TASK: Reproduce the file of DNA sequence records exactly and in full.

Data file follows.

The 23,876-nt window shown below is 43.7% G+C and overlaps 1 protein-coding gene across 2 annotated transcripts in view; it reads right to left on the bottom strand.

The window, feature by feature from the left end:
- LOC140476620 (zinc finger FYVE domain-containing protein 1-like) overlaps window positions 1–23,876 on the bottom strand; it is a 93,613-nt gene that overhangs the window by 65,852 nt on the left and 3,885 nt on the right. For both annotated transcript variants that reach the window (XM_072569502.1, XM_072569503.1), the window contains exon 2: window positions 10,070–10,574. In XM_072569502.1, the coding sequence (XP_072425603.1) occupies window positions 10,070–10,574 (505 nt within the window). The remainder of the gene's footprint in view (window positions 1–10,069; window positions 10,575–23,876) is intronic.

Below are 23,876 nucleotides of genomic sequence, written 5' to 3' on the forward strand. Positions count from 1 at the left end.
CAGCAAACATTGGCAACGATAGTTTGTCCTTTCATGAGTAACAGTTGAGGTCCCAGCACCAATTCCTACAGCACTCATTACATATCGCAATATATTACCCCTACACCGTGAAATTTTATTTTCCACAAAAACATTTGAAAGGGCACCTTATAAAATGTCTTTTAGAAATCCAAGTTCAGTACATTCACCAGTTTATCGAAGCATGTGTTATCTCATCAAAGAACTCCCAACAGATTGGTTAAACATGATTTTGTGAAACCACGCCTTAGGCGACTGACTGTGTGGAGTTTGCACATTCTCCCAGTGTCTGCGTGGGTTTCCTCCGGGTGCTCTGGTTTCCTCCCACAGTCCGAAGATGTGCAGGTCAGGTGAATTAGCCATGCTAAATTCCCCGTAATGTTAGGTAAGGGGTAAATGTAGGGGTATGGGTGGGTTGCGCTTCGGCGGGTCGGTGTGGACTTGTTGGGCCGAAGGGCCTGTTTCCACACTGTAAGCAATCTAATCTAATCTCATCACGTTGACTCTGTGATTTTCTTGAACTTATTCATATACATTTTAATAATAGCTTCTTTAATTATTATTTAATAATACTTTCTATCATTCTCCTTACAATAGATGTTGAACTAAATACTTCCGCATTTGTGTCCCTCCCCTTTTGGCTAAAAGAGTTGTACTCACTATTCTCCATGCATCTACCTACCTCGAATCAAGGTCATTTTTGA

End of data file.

The 23,876-nt window shown below is 43.7% G+C and overlaps 1 protein-coding gene across 2 annotated transcripts in view; it reads right to left on the bottom strand.

The window, feature by feature from the left end:
- LOC140476620 (zinc finger FYVE domain-containing protein 1-like) overlaps window positions 1–23,876 on the bottom strand; it is a 93,613-nt gene that overhangs the window by 65,852 nt on the left and 3,885 nt on the right. For both annotated transcript variants that reach the window (XM_072569502.1, XM_072569503.1), the window contains exon 2: window positions 10,070–10,574. In XM_072569502.1, the coding sequence (XP_072425603.1) occupies window positions 10,070–10,574 (505 nt within the window). The remainder of the gene's footprint in view (window positions 1–10,069; window positions 10,575–23,876) is intronic.

Below are 23,876 nucleotides of genomic sequence, written 5' to 3' on the forward strand. Positions count from 1 at the left end.
CAGCAAACATTGGCAACGATAGTTTGTCCTTTCATGAGTAACAGTTGAGGTCCCAGCACCAATTCCTACAGCACTCATTACATATCGCAATATATTACCCCTACACCGTGAAATTTTATTTTCCACAAAAACATTTGAAAGGGCACCTTATAAAATGTCTTTTAGAAATCCAAGTTCAGTACATTCACCAGTTTATCGAAGCATGTGTTATCTCATCAAAGAACTCCCAACAGATTGGTTAAACATGATTTTGTGAAACCACGCCTTAGGCGACTGACTGTGTGGAGTTTGCACATTCTCCCAGTGTCTGCGTGGGTTTCCTCCGGGTGCTCTGGTTTCCTCCCACAGTCCGAAGATGTGCAGGTCAGGTGAATTAGCCATGCTAAATTCCCCGTAATGTTAGGTAAGGGGTAAATGTAGGGGTATGGGTGGGTTGCGCTTCGGCGGGTCGGTGTGGACTTGTTGGGCCGAAGGGCCTGTTTCCACACTGTAAGCAATCTAATCTAATCTCATCACGTTGACTCTGTGATTTTCTTGAACTTATTCATATACATTTTAATAATAGCTTCTTTAATTATTATTTAATAATACTTTCTATCATTCTCCTTACAATAGATGTTGAACTAAATACTTCCGCATTTGTGTCCCTCCCCTTTTGGCTAAAAGAGTTGTACTCACTATTCTCCATGCATCTACCTACCTCGAATCAAGGTCATTTTTGA